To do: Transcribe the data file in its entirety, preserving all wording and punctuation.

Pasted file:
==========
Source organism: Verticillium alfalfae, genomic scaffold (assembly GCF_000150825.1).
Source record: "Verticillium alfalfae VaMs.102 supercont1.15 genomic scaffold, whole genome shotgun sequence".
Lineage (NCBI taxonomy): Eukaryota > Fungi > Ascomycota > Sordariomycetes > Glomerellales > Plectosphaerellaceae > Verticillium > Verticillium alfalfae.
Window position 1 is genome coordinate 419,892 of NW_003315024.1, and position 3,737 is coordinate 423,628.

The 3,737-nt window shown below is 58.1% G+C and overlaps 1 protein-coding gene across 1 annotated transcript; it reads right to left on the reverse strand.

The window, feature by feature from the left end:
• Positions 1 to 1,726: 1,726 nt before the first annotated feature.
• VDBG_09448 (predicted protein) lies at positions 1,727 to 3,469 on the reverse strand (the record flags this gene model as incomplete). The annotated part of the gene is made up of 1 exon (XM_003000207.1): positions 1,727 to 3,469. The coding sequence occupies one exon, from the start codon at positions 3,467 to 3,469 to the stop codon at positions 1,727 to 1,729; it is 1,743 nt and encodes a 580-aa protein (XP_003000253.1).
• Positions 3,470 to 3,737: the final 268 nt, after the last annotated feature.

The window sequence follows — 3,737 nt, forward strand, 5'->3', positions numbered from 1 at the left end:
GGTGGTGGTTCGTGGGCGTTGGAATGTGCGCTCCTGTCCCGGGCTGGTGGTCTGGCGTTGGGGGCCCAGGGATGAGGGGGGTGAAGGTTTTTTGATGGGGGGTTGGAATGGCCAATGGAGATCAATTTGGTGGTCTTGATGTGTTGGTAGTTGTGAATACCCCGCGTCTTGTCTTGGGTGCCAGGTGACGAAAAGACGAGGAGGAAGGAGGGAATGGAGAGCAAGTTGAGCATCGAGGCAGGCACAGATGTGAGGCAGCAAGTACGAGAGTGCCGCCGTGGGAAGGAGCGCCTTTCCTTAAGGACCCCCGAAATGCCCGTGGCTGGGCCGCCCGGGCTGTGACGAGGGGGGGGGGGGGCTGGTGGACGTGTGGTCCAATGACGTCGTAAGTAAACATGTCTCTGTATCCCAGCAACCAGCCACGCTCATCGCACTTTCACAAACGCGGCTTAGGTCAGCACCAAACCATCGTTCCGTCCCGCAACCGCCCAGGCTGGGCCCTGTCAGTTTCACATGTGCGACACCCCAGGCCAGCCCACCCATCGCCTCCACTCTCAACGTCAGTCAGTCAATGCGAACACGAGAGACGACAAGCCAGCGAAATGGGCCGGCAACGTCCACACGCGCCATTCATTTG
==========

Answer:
Source organism: Verticillium alfalfae, genomic scaffold (assembly GCF_000150825.1).
Source record: "Verticillium alfalfae VaMs.102 supercont1.15 genomic scaffold, whole genome shotgun sequence".
Lineage (NCBI taxonomy): Eukaryota > Fungi > Ascomycota > Sordariomycetes > Glomerellales > Plectosphaerellaceae > Verticillium > Verticillium alfalfae.
Window position 1 is genome coordinate 419,892 of NW_003315024.1, and position 3,737 is coordinate 423,628.

The 3,737-nt window shown below is 58.1% G+C and overlaps 1 protein-coding gene across 1 annotated transcript; it reads right to left on the reverse strand.

The window, feature by feature from the left end:
• Positions 1 to 1,726: 1,726 nt before the first annotated feature.
• VDBG_09448 (predicted protein) lies at positions 1,727 to 3,469 on the reverse strand (the record flags this gene model as incomplete). The annotated part of the gene is made up of 1 exon (XM_003000207.1): positions 1,727 to 3,469. The coding sequence occupies one exon, from the start codon at positions 3,467 to 3,469 to the stop codon at positions 1,727 to 1,729; it is 1,743 nt and encodes a 580-aa protein (XP_003000253.1).
• Positions 3,470 to 3,737: the final 268 nt, after the last annotated feature.

The window sequence follows — 3,737 nt, forward strand, 5'->3', positions numbered from 1 at the left end:
GGTGGTGGTTCGTGGGCGTTGGAATGTGCGCTCCTGTCCCGGGCTGGTGGTCTGGCGTTGGGGGCCCAGGGATGAGGGGGGTGAAGGTTTTTTGATGGGGGGTTGGAATGGCCAATGGAGATCAATTTGGTGGTCTTGATGTGTTGGTAGTTGTGAATACCCCGCGTCTTGTCTTGGGTGCCAGGTGACGAAAAGACGAGGAGGAAGGAGGGAATGGAGAGCAAGTTGAGCATCGAGGCAGGCACAGATGTGAGGCAGCAAGTACGAGAGTGCCGCCGTGGGAAGGAGCGCCTTTCCTTAAGGACCCCCGAAATGCCCGTGGCTGGGCCGCCCGGGCTGTGACGAGGGGGGGGGGGGGCTGGTGGACGTGTGGTCCAATGACGTCGTAAGTAAACATGTCTCTGTATCCCAGCAACCAGCCACGCTCATCGCACTTTCACAAACGCGGCTTAGGTCAGCACCAAACCATCGTTCCGTCCCGCAACCGCCCAGGCTGGGCCCTGTCAGTTTCACATGTGCGACACCCCAGGCCAGCCCACCCATCGCCTCCACTCTCAACGTCAGTCAGTCAATGCGAACACGAGAGACGACAAGCCAGCGAAATGGGCCGGCAACGTCCACACGCGCCATTCATTTG